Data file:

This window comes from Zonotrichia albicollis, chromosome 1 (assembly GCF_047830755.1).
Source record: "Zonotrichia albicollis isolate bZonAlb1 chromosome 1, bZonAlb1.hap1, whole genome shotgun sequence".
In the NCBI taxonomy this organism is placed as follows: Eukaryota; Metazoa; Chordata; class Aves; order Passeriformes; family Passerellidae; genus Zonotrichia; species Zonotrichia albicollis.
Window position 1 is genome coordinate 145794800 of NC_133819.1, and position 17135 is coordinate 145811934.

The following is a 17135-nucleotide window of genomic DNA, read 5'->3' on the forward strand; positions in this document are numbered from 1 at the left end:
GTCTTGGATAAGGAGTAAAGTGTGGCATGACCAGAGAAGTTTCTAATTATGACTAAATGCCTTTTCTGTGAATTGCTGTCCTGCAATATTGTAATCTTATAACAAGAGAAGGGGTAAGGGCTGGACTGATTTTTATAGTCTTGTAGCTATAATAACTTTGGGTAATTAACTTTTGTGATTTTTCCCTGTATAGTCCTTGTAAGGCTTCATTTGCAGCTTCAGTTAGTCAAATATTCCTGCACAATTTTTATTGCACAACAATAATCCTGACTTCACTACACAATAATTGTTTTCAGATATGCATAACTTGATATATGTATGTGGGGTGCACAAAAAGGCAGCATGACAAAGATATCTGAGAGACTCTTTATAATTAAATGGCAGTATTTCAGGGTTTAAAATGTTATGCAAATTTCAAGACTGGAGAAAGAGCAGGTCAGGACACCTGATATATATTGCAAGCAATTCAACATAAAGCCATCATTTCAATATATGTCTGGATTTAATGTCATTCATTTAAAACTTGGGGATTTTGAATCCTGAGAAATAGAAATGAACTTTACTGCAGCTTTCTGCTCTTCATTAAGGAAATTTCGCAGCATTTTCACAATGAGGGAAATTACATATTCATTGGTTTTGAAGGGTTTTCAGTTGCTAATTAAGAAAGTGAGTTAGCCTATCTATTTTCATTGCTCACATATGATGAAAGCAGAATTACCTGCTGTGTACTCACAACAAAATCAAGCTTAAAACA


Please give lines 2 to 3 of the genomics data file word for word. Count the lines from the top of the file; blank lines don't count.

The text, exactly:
Source record: "Zonotrichia albicollis isolate bZonAlb1 chromosome 1, bZonAlb1.hap1, whole genome shotgun sequence".
In the NCBI taxonomy this organism is placed as follows: Eukaryota; Metazoa; Chordata; class Aves; order Passeriformes; family Passerellidae; genus Zonotrichia; species Zonotrichia albicollis.